Volume > Issue > Honji Suijaku: Shell Game of the Gods

Honji Suijaku: Shell Game of the Gods

MIX AND MATCH DEITIES

By Jason M. Morgan | July-August 2023
Jason M. Morgan, a Contributing Editor of the NOR, teaches history, language, and philosophy at Reitaku University in Kashiwa, Japan. He is the author, most recently, of Law and Society in Imperial Japan: Suehiro Izutarō and the Search for Equity (Cambria Press, 2020).

In 2016 I went to New York City on a newspaper assignment. My editor had given me a budget for the trip, not an expense account. It was to my advantage, therefore, to book the cheapest flights and stay at the cheapest lodgings.

An Internet search solved both problems. With bargain-basement tickets in hand, I started looking for a place to rest my weary head in the city that never sleeps. I found a remarkably inexpensive place in Chelsea, some kind of cooperative. The online reviews were positive. Communal showers and restrooms — yikes, I thought, but okay, I’ll survive. Each guest gets a bed in a room the size of a walk-in closet, four walls but no ceiling, and some towels. The entire place observes monastic silence. Free bagels and bananas for breakfast, but no meat or dairy products allowed inside. Well, groovy. Cheap, clean, and available. Sign me up.

When I arrived, the vegan vibe was immediately explained by the décor. It was a Hindu co-op. There were posters of Vishnu on the walls, and other India-themed bric-a-brac on the counters and end tables. Exhausted from my trip, and with a full workday ahead of me, I checked in (in a whisper) and hit the hay.

The next evening, my newspaper labors done, I was back in my room with some time on my hands. So I flipped through some of the books on the small shelf over the foot of my bed, mostly Hare Krishna stuff and assorted subcontinental New-Agery, when one caught my eye. It was titled something like Christ and Krishna, though I can’t remember the exact wording. Jesus Christ, the overall argument went, was really an embodiment of the titular major Hindu deity. Krishna had gone among the Jewish people in the avatar of a rabbi from Nazareth.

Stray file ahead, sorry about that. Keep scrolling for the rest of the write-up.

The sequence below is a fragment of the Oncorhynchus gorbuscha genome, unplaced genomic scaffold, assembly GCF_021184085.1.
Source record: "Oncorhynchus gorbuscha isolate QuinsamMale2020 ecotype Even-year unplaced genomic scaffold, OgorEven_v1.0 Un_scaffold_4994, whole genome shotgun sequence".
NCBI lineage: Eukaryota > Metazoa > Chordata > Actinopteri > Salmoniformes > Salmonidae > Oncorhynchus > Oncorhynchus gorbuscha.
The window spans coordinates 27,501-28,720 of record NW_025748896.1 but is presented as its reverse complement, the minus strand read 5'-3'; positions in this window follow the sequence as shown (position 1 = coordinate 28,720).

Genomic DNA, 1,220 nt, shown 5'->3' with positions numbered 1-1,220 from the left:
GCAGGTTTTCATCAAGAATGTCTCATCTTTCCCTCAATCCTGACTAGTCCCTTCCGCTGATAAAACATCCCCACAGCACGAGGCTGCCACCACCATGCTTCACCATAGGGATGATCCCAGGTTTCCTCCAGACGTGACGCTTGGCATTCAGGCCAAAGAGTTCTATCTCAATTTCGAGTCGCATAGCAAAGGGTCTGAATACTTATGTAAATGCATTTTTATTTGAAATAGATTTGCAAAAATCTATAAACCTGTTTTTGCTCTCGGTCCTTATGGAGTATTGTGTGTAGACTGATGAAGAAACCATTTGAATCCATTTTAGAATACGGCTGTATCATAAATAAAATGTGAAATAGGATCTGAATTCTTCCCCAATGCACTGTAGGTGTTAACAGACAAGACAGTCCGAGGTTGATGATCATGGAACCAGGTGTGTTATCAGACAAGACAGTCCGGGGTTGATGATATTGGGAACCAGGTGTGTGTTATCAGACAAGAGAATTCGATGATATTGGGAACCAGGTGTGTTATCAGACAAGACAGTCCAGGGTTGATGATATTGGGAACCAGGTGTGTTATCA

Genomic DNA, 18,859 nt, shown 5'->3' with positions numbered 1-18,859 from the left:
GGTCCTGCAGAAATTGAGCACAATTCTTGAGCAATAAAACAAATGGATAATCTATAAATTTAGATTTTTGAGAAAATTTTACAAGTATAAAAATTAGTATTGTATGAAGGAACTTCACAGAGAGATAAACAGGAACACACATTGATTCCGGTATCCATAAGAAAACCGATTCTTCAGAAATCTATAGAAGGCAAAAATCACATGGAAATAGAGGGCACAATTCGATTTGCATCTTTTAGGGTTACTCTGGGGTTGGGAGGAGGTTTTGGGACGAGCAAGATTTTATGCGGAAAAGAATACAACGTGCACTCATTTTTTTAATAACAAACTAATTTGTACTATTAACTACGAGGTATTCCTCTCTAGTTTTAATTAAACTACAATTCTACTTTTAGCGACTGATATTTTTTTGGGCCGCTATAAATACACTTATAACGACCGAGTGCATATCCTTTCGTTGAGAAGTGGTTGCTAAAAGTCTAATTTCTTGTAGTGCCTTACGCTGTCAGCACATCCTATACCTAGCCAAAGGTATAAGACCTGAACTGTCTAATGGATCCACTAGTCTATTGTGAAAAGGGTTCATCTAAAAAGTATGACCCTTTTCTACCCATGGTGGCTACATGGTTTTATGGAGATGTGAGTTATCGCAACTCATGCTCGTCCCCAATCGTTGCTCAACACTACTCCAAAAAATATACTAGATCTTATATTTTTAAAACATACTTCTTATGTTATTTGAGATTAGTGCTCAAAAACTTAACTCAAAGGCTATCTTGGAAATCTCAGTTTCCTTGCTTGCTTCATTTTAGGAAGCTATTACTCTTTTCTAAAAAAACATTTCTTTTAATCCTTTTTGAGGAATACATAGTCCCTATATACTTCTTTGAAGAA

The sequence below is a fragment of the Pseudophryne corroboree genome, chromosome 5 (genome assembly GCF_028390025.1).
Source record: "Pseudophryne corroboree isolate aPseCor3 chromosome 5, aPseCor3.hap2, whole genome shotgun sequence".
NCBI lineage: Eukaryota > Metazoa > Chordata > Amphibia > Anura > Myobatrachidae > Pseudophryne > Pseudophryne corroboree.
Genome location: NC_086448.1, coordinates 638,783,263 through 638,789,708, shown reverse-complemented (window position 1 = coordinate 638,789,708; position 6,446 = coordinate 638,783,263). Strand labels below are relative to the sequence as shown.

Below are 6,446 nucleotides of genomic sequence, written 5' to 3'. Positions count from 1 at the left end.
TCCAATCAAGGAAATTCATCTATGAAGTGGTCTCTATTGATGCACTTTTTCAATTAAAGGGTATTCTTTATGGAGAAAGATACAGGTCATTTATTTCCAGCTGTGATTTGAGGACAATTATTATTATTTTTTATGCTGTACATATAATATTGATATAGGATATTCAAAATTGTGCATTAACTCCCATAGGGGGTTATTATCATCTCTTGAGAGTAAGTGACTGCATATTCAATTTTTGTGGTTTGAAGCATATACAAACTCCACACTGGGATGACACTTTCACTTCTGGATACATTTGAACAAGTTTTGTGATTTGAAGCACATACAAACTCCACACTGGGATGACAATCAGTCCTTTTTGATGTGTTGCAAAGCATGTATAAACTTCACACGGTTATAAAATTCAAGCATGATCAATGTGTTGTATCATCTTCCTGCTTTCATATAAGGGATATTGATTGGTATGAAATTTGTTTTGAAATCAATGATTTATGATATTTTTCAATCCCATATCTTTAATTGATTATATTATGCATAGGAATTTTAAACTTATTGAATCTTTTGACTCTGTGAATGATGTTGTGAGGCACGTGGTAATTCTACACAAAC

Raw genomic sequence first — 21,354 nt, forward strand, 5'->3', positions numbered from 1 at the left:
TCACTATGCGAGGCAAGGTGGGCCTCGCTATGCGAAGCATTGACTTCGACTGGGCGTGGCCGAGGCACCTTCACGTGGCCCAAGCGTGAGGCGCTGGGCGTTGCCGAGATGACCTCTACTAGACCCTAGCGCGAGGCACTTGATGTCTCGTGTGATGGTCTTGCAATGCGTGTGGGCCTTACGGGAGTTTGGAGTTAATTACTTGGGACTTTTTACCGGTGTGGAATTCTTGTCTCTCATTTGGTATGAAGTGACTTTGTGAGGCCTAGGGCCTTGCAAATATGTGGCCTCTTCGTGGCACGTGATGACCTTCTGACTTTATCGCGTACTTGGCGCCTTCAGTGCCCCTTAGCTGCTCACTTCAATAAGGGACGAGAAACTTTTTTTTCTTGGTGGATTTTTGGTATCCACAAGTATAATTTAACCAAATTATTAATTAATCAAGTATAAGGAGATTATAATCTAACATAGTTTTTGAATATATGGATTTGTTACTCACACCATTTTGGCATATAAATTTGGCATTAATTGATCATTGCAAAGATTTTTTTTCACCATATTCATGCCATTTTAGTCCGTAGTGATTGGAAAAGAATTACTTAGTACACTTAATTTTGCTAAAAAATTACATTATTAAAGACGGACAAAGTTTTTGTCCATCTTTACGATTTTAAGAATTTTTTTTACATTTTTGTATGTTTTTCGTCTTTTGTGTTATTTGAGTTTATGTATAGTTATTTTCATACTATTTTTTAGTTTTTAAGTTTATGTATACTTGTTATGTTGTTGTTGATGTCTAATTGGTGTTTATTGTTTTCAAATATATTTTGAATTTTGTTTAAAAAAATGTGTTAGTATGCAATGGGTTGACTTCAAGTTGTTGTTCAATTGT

What sprang to mind as I skimmed the book was a concept from Japanese religious history called honji suijaku, the mental mechanism of the Christ/Krishna assertion. It’s a shame that the term has not entered the English lexicon because it’s a concise, and accurate, way to describe something rather familiar. Honji suijaku is a five-dollar (five-hundred-yen?) phrase in Japanese, familiar to scholars of religion but probably not to the person sitting next to you on the train. But what it describes is everywhere in the Japanese past and present — everywhere in the world, in fact.

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